What do you know about Anderson Cooper? Probably three things: He’s a longtime CNN journalist. His mother is socialite fashion designer and sometime author Gloria Vanderbilt. And he’s a gay man. No doubt when his obituary is written, some form of this sentence will be included: “In 2016, Anderson Cooper became the first out gay man entrusted with moderating a presidential debate.”
It’s a giant step for LGBT acceptance that Cooper presided alongside ABC’s Martha Raddatz on Sunday night at the second of the three presidential debates. On the other hand, it’s never easy to go first in the age of identity politics, and Cooper’s debut was freighted with objections, notably from conservatives.
When the Commission on Presidential Debates announced Cooper’s inclusion in this year’s roster of debate moderators, much was made of his sexual orientation. The New York Times remarked on the diversity of the lineup, while specifically noting that Cooper is “an openly gay man.” The gay media also proudly took note of the milestone choice, with the Advocate writing: “No LGBT person has ever moderated a presidential or vice presidential debate in the general election.”
The not-so-hidden subtext is that we are witnessing a genuine challenge to the entrenched notion that only a straight man can do his job objectively. Certainly, opponents of diversity are ready with charges of bias and lack of professionalism against LGBT people — just as they are with women and people of color marking their own “firsts” in the news industry.
Even before the debate, however, there were complaints. Take, for instance, radio host Alex Jones (called out by New York magazine as “America’s leading conspiracy theorist”). Previously, he has called Cooper a “bastard” and a “piece of trash.” Before Sunday’s meetup, Jones said on the radio that the debate would be moderated by “twinkle-toes, bite your pillow” Anderson Cooper. Nice, huh?
GOP presidential nominee Donald Trump told my Washington Post colleague Robert Costa, “I don’t think Anderson Cooper should be a moderator . . . because [he] works for CNN and over the last couple of days, I’ve seen how Anderson Cooper behaves.” (This was ostensibly in reference to a hard-hitting interview the “AC360” host conducted with Florida Attorney General Pam Bondi after the Orlando massacre. In that segment, Cooper said that many people in the LGBT community consider her a “hypocrite” in her newfound support for the gay community.)
Trump didn’t call out Cooper specifically for his lack of professionalism but rather for how he “behaves,” which came across (certainly to the ears of most LGBT people) as a slur against his sexual orientation. In Trump’s mind, this seemed to disqualify Cooper as a moderator, much in the same way that the candidate had called out U.S. District Judge Gonzalo Curiel as incapable of being objective in presiding over the fraud case against Trump University. Why could he not be objective? Apparently because of his heritage. “He’s a Mexican,” Trump said. “We’re building a wall between here and Mexico.” Read between the lines: Cooper, like Curiel, could not be objective because of his identity.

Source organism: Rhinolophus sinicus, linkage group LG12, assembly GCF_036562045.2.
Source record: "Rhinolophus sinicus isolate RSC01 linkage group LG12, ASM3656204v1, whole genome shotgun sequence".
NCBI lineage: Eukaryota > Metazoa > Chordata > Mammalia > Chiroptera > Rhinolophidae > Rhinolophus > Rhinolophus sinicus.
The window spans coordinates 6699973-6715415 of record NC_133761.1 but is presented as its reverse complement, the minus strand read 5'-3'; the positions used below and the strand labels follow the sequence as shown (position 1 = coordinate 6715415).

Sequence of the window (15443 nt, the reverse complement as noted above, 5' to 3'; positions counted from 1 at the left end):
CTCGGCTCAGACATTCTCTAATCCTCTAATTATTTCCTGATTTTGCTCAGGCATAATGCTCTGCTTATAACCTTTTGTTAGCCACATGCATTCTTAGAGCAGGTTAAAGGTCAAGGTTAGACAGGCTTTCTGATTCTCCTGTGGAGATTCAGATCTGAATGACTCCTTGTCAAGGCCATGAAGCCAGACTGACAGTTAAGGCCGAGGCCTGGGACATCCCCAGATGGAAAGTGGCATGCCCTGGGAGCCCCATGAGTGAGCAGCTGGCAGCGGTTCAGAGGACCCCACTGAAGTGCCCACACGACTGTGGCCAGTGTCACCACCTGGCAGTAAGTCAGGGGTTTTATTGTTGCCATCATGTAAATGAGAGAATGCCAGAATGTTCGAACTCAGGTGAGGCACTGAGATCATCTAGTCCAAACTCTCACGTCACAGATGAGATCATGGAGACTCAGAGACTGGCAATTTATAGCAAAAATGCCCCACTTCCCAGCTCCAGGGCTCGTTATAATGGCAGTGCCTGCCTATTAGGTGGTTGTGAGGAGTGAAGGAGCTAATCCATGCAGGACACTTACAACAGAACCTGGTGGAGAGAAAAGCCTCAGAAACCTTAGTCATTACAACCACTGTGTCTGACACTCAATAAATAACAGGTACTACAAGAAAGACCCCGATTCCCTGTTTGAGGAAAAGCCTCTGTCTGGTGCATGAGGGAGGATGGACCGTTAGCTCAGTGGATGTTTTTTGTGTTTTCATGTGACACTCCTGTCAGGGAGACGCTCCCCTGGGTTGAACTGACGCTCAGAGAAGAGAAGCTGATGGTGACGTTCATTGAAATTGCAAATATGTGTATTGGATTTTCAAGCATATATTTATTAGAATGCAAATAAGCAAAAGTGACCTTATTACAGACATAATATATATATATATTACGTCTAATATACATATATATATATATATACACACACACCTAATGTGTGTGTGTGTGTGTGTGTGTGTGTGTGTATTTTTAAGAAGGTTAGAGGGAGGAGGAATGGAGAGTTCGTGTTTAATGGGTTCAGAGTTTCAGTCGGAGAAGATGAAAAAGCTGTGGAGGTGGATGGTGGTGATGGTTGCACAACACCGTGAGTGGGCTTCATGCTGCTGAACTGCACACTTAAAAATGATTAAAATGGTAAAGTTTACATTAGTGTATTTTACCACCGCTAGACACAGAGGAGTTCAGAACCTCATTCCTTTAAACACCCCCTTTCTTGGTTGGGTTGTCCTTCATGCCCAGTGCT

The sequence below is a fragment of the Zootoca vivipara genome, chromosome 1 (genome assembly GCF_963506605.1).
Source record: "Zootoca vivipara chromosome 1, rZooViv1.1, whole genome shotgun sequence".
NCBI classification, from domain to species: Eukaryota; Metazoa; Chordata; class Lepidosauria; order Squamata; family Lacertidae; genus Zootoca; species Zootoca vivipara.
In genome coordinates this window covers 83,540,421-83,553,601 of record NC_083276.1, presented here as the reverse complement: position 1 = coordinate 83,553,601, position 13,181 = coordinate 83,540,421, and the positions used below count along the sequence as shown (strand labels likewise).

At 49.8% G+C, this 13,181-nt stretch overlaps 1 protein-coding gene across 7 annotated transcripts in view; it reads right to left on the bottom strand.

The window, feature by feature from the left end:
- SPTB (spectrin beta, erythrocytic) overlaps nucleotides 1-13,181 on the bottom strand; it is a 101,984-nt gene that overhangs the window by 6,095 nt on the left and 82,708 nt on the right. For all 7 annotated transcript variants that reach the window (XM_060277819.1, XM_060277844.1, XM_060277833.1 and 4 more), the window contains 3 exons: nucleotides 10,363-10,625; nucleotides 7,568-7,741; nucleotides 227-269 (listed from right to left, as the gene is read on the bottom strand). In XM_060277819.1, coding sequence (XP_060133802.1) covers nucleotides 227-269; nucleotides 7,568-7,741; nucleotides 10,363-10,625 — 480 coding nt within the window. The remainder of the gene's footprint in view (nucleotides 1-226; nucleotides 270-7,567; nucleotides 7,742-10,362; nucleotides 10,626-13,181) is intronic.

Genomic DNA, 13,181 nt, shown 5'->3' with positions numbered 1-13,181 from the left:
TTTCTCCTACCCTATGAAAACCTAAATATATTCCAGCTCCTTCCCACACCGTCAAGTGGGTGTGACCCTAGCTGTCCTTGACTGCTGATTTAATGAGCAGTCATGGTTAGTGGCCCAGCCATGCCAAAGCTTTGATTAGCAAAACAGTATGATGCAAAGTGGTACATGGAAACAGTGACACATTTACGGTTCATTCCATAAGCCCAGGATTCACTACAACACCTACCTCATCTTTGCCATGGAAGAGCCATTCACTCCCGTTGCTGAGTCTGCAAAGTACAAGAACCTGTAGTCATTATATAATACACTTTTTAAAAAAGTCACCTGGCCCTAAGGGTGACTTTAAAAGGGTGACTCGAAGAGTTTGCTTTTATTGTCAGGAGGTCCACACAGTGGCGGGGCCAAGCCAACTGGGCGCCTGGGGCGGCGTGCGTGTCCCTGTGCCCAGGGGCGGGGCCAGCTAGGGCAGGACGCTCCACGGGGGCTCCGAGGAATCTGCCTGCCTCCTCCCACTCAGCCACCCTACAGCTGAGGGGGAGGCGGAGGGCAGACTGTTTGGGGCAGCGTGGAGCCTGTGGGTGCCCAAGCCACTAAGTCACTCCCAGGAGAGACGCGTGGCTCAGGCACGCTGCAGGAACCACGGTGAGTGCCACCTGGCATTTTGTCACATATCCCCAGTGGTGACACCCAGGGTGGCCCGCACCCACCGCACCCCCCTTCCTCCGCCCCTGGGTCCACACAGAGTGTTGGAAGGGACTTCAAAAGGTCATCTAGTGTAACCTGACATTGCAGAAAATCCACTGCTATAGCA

Still, talk about being between a rock and a hard place. Cooper didn’t get a pass from the LGBT community. Leaders had hoped for at least one question about the Republicans’ stand on issues such as whether employers should be allowed to fire LGBT people over their sexual orientation (as they still can in 28 states). Or the discredited practice of “conversion therapy,” now outlawed in five states. Or GOP vice-presidential nominee and Indiana Gov. Mike Pence’s long history of anti-LGBT discrimination, resulting in a zero rating from the Human Rights Campaign, the nation’s largest LGBT organization.
Well, the second debate is over, and we have yet to hear a single question about LGBT issues. That’s wrong.
But Cooper — in my mind, because of his identity as a gay man, which is to say an outsider, and one who has been marginalized — was steadfast in asking Trump about his defense of the extremely lewd “Access Hollywood” tape released last week. Queried Cooper: “You called what you said locker-room banter. You described kissing women without consent, grabbing their genitals. That is sexual assault. You bragged that you have sexually assaulted women. Do you understand that?”
Although Trump denied saying any such thing, Cooper’s tenacious professionalism carried the moment, not to mention relieving Raddatz from becoming this debate’s metaphorically bloodied Megyn Kelly. Whether women, people of color or members of the LGBT community, we know firsthand how small a leap it can be between what Trump called “just words” and serious verbal bullying and even physical harm.
After the debate ended, I checked in on the alt-right Breitbart.com to see what was being said about Cooper. One woman commenter referred to the CNN newsman as a “little pansy.” A guy who posted made my point, inadvertently, in calling Cooper “gay privileged” (and Raddatz “female privileged”). He went on to write: “They can do no wrong. That anyone could question in public. They call it unbiased. Yeah right.” It’s too bad that the changing face of professionalism can be threatening to some, but time stands still for no one. With grace, dignity and tenacity, Cooper helped create another first.
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